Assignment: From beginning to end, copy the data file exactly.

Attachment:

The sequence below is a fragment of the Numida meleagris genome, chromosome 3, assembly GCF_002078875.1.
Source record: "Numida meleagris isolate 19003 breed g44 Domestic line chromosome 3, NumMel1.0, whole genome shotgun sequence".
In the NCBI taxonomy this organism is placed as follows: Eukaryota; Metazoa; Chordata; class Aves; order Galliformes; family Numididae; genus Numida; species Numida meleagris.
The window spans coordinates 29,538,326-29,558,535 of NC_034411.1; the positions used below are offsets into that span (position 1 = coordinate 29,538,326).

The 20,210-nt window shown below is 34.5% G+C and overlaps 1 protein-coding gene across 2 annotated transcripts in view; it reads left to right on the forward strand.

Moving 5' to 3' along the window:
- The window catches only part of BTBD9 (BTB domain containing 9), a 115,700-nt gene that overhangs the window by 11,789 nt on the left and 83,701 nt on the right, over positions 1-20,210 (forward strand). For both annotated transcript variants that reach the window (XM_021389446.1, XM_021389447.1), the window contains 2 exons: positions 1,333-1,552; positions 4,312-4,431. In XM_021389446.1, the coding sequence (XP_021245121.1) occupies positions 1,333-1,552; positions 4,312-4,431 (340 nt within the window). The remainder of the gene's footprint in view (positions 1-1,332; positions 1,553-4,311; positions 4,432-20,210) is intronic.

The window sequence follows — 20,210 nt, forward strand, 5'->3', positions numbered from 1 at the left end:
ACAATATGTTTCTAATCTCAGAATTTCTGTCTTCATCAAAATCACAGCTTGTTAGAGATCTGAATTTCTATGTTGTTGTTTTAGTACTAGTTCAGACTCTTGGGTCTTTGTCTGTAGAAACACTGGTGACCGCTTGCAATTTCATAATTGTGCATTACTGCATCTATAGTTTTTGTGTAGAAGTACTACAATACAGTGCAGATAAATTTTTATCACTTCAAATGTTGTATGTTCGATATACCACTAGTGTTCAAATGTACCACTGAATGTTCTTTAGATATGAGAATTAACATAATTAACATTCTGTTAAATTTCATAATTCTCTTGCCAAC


The sequence below is a fragment of the Numida meleagris genome, chromosome 3, assembly GCF_002078875.1.
Source record: "Numida meleagris isolate 19003 breed g44 Domestic line chromosome 3, NumMel1.0, whole genome shotgun sequence".
In the NCBI taxonomy this organism is placed as follows: Eukaryota; Metazoa; Chordata; class Aves; order Galliformes; family Numididae; genus Numida; species Numida meleagris.
The window spans coordinates 29,538,326-29,558,535 of NC_034411.1; the positions used below are offsets into that span (position 1 = coordinate 29,538,326).

The 20,210-nt window shown below is 34.5% G+C and overlaps 1 protein-coding gene across 2 annotated transcripts in view; it reads left to right on the forward strand.

Moving 5' to 3' along the window:
- The window catches only part of BTBD9 (BTB domain containing 9), a 115,700-nt gene that overhangs the window by 11,789 nt on the left and 83,701 nt on the right, over positions 1-20,210 (forward strand). For both annotated transcript variants that reach the window (XM_021389446.1, XM_021389447.1), the window contains 2 exons: positions 1,333-1,552; positions 4,312-4,431. In XM_021389446.1, the coding sequence (XP_021245121.1) occupies positions 1,333-1,552; positions 4,312-4,431 (340 nt within the window). The remainder of the gene's footprint in view (positions 1-1,332; positions 1,553-4,311; positions 4,432-20,210) is intronic.

The window sequence follows — 20,210 nt, forward strand, 5'->3', positions numbered from 1 at the left end:
ACAATATGTTTCTAATCTCAGAATTTCTGTCTTCATCAAAATCACAGCTTGTTAGAGATCTGAATTTCTATGTTGTTGTTTTAGTACTAGTTCAGACTCTTGGGTCTTTGTCTGTAGAAACACTGGTGACCGCTTGCAATTTCATAATTGTGCATTACTGCATCTATAGTTTTTGTGTAGAAGTACTACAATACAGTGCAGATAAATTTTTATCACTTCAAATGTTGTATGTTCGATATACCACTAGTGTTCAAATGTACCACTGAATGTTCTTTAGATATGAGAATTAACATAATTAACATTCTGTTAAATTTCATAATTCTCTTGCCAAC